¶7 Mr. Quesenbury testified that the defendant did not have a license to sell intoxicating liquor. He did not give any reason as to how he knew, or as to what his testimony was based upon. However, upon cross-examination he was asked, "You don't know a thing in the world about the records of the ABC do you?" To which he replied, "Yes, I know about my territory." No further cross-examination was interposed. It is apparent that counsel for the defendant feared to pursue it further. A proper inquiry, however, might have laid the proper predicate that Mr. Quesenbury had no first-hand information about licenses in his district. His testimony, as the same appears in this record, constituted prima facie proof (Reed v. Territory, supra) on the question of the defendant's being without a license and nothing appearing in the record to the contrary is sufficient to sustain the conviction. Nevertheless, the defendant strongly urges that the State's evidence as to the lack of license of the defendant to sell liquors is not sufficient. But the complete answer to his argument is found in Reed v. Territory, supra, the only case which we have found under the old dispensation, prior to Statehood, of unlicensed liquor dealers. Therein this Court said [1 Okl.Cr. 481, 98 P. 588]:

"`The rule established by the vast preponderance of authority is that, in cases where a license to sell, if produced and relied on, would constitute a complete defense to the action, the prosecution is not bound to produce any evidence in support of the negative allegation that the sale was made without license, but, on the contrary, the defendant must assume the burden of proving that he was licensed. Various reasons have at different times been advanced in support of this rule. Thus, Dr. Bishop thinks that a prima facie case is made out for the prosecution, without evidence on this point, by the presumption that the defendant belongs to the general mass of people, who are unlicensed, rather than to the exceptional class of license holders, and that, as there was certainly a time when he was not licensed, the presumption of continuance applies, which presumptions the rule requires him to overcome by proof. But we believe the rule is sufficiently justified by considerations of convenience and reasonableness. It is a general and well-settled principle that: "Where the subject-matter of a negative averment lies peculiarly within the knowledge of the other party, the averment is taken as true, unless disproved by that party. Such is the case in civil or criminal prosecutions for a penalty for doing an act which the statutes do not permit to be done by any person except those who are duly licensed therefor; as, for selling liquors, exercising a trade or profession, or the like. Here the party, if licensed, can immediately show it without the least inconvenience, whereas, if proof of the negative were required, the inconvenience would be very great." Another view advanced by the court in Georgia is that a plea of "not guilty" to a charge of selling without license amounts to an allegation of selling with license, and the rule applies that he who alleges affirmative must prove it, especially if it is peculiarly within his knowledge.' Finding that no material error was committed on the trial of this case, the judgment is in all things affirmed."

¶8 We are of the opinion that this record was sufficient to establish prima facie a lack of license. When the State makes a prima facie case, as in the case at bar, the burden is on the defendant to establish that he does have a license. His plea of not guilty, as stated in Reed v. Territory, supra, amounts to an allegation of selling with license, and the matter then becomes one of an affirmative defense. In the absence of such defense the state's prima facie case is sufficient.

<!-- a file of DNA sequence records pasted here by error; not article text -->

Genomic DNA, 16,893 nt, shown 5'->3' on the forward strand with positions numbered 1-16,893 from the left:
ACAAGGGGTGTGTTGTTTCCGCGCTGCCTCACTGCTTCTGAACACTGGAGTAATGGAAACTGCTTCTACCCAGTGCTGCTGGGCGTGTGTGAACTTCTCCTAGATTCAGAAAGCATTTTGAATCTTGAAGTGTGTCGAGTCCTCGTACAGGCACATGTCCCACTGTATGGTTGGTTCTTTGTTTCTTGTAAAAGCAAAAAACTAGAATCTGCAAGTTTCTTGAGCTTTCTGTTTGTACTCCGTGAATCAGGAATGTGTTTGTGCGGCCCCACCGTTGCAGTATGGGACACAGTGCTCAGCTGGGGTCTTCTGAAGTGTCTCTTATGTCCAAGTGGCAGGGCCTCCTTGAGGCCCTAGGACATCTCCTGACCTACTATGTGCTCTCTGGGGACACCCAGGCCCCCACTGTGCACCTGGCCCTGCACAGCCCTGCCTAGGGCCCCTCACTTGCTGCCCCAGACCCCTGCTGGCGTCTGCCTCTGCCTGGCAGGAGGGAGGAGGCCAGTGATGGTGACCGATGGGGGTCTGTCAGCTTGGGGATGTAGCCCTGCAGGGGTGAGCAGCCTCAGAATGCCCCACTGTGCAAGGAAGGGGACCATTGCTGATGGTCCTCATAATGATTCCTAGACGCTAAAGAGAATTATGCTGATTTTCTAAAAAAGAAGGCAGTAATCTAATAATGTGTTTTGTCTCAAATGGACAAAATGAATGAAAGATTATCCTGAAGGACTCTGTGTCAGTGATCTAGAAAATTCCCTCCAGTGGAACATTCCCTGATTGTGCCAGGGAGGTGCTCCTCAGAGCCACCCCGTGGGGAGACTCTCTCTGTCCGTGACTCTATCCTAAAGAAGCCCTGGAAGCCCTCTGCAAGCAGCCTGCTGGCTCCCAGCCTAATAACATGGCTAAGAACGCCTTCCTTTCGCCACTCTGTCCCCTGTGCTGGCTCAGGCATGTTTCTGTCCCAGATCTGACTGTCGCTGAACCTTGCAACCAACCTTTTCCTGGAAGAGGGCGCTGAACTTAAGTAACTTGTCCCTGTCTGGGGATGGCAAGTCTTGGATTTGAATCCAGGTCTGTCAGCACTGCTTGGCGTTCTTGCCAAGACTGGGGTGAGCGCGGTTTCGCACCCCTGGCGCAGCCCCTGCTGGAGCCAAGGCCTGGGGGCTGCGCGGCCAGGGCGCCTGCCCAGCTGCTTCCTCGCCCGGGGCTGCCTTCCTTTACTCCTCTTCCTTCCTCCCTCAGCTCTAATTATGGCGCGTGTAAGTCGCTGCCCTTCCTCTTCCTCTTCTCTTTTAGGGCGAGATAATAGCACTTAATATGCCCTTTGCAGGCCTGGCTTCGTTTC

¶9 Finally, the defendant complains of the trial court's instructions Nos. 2, 3, 4, 5, and 6. We have examined the instructions given by the trial court, and find that while they are possibly not model instructions, they constitute a correct instruction on the law of the case. They are sufficient to present the theory of the state's case and the defendant's plea of not guilty. They present the elements of the violation charged, namely: Sale of intoxicating liquor without a license, and the plea of not guilty. The plea of not guilty could have been established by showing first, the possession of a license, and second, by establishing that she did not make a sale, either of which would have constituted a valid defense to the charge, and neither of which was sustained by any proof of the defendant. These issues were adequately presented by the trial court in the instructions given, particularly when considered as a whole. The defendant could ask no more than adequate instructions presenting the burden of proof and the doctrine of reasonable doubt, and the theory of the state and defendant on her sole plea of not guilty.

¶10 Specifically, the defendant complains that instruction six shifted the burden to her, requiring her to show that no money changed hands and that no sale was made. But this is not so, because the court's instruction covered the charges as laid in the information and the evidence of the state. Therein, on the examination of the state's witnesses, it was sought to be established that no money was paid, by showing that after payment thereof the same could not be found on the defendant after a search. This was all developed by the defendant as part of her case in cross-examination of the state's witnesses. She offered no other defense herself, but if the court had not instructed on this feature, complaint would have been made because of its omission.

¶11 Instruction six was favorable and fair to the defendant, based upon evidence developed on her cross-examination of the state's witnesses and upon which she relied, to establish no sale. The jury did not so find and the evidence is sufficient to sustain its finding. The instructions as a whole adequately and fairly state the law of the case, and are not confusing or contradictory, and do not infringe upon any of the defendant's substantial rights either by inclusion or omission and, hence, are sufficient. Strickland v. State, 46 Okl.Cr. 437, 287 P. 822; Holland v. State, Okl.Cr., 274 P.2d 792. This court has repeatedly held that the judgment will not be reversed where the instructions as a whole are substantially correct. Zeligson v. State, 43 Okl.Cr. 24, 276 P. 791. There being no substantial error the judgment and sentence is affirmed.

POWELL, P.J., and NIX, J., concur.